There's a wireless version of X10 that allows you to send X10 signals from wireless motion detectors, keychain remotes, and wireless wall switches. As shown in Figure 1, an X10 wireless transceiver receives wireless X10 signals and sends them across your power lines so that wired X10 devices can respond to the commands.

Wireless X10 devices

Figure 1: Wireless X10 devices require a wireless transceiver.

The video shows me tackling two very common problems in my 1950's era home. First, in my bedroom (Figure 2), I use two lamps to light the room. It's annoying to have to walk across the room in the dark to turn them on, and then to reach across the bed to turn them off at night. I fixed this in about ten minutes with about $100 in X10 hardware. Now, I can turn both lights on and off from a wall switch, or control them from my bedside table. As an added bonus, I can now dim the lights.

Adding remote switches

Figure 2: In the first project, I add remote switches to control two bedside lamps.

The second problem is in my office. I have a light switch, but the light it controls is too dim. So, when I go into my office, I flip the light switch on, and then walk across my office to turn on a floor lamp. With another $100 investment in X10 hardware and about 30 minutes time, I replaced my wall switch with an X10 switch capable of controlling both the built-in light and my floor lamp, as shown in Figure 3. Now, with a single flick, I can control all the lights in my office.

Replacing light switch

Figure 3: In the second project, I replace an existing light switch so it can control an additional lamp.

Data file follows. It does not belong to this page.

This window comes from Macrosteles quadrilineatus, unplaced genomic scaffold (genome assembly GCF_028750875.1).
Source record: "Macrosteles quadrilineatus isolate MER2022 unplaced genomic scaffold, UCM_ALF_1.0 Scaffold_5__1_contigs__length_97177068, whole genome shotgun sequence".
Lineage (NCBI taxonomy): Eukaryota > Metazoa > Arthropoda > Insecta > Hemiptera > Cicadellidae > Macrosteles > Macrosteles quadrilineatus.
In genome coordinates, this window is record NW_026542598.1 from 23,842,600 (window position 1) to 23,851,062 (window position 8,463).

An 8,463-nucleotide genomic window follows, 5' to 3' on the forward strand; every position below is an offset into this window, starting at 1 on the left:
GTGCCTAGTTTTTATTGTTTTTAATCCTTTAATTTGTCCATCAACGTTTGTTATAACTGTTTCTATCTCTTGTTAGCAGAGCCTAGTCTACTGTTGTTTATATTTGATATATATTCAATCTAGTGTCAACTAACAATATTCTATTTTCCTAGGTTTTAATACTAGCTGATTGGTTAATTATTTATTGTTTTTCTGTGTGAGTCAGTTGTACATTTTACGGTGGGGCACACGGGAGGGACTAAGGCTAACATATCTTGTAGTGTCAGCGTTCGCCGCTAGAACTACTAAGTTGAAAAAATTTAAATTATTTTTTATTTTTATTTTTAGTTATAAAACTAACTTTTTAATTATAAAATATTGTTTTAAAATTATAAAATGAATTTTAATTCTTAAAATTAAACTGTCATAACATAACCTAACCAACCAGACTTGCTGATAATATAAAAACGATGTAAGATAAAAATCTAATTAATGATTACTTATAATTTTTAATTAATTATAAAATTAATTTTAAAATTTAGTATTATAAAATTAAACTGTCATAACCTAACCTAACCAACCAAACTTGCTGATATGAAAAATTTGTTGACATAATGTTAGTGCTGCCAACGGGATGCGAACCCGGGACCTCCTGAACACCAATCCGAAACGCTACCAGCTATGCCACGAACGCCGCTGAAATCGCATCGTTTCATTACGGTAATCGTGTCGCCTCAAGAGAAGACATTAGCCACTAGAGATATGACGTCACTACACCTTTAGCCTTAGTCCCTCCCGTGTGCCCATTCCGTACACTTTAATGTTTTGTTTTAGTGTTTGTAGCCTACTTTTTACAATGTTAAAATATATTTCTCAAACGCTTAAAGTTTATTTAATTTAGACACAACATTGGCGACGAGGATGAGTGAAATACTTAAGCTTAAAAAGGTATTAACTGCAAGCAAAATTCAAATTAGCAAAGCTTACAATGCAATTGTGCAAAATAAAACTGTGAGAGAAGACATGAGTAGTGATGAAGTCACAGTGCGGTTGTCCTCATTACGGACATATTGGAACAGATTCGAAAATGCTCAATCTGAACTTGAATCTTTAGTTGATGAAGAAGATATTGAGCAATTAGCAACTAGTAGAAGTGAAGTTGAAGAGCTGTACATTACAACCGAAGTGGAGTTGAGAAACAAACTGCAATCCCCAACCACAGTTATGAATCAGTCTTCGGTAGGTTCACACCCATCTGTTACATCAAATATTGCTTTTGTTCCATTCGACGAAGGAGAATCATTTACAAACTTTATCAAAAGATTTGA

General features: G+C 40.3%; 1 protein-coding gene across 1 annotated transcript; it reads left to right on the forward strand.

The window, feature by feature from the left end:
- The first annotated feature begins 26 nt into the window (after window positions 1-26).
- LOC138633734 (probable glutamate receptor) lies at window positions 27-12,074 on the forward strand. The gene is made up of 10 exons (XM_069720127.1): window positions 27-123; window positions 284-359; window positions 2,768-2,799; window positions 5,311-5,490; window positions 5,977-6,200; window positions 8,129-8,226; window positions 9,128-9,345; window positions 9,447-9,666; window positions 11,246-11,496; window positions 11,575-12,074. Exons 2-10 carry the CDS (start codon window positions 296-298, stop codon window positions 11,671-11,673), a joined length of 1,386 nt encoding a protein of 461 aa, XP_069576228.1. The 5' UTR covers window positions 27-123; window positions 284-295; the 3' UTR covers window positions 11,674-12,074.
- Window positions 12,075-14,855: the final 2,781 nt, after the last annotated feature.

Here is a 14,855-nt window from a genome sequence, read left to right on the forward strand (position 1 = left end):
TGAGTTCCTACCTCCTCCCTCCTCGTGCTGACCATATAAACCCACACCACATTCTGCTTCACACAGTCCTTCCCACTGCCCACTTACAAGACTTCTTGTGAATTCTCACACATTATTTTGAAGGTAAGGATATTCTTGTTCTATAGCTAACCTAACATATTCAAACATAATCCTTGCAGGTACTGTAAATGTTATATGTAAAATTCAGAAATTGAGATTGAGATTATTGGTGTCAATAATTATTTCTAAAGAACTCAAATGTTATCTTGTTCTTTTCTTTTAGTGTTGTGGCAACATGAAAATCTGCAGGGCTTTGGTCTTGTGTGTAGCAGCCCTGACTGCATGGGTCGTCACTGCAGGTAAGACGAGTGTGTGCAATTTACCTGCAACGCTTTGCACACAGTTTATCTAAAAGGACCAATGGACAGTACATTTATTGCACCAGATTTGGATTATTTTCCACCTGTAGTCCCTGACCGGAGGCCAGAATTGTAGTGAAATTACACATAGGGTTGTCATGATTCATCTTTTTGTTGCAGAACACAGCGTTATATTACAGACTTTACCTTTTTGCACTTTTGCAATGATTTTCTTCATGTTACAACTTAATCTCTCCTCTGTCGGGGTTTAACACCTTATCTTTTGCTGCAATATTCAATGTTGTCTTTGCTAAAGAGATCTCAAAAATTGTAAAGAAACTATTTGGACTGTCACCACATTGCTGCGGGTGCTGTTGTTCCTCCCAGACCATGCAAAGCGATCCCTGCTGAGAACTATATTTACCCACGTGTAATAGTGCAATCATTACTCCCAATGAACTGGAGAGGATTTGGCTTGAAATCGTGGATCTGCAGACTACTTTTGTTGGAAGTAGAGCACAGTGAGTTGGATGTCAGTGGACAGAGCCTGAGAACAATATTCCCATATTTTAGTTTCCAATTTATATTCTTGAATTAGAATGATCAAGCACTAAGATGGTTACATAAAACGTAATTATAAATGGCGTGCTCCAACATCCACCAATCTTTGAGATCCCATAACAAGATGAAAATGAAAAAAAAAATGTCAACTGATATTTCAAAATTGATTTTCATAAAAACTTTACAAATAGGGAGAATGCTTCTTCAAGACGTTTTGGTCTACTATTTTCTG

This video provides an important background in X10 technology and shows you how easy it is to hook everything up. I'm really just getting started, though, because in future videos I'll connect the whole X10 system to my computer. I've got several projects in mind, and I might even use that new wall switch in my office to have my computer start automatically downloading my e-mail for me in the morning, and backing up my computer in the evening.

The Discussion

  • User profile image

    Hi Tony

    For my final year project at University I am creating a speech enabled home automation application using voicexml. A user will be able to communicate to the PC via Bluetooth, in turn the pc will be attached to a cm12u (I believe you call it cm11a on your side of te pond). Feel free to check out my blog to check out my progress and things I learn along the way:

  • User profile image
    Insteon software

    Do you have any code samples from what you were using for X10 control?  I'm looking at software and don't really know what to look for...

  • User profile image

    @Insteon software, I have no clue what happened to the source code for this article as it is over 4 years old.  This means I guess we need to do a x10 article now Smiley

  • User profile image

    @marin click the "Email blog author" link in the upper right and we can chat about you doing an article!

  • User profile image

    I’m really interested. & I’d like to cooperate developing some fun applications.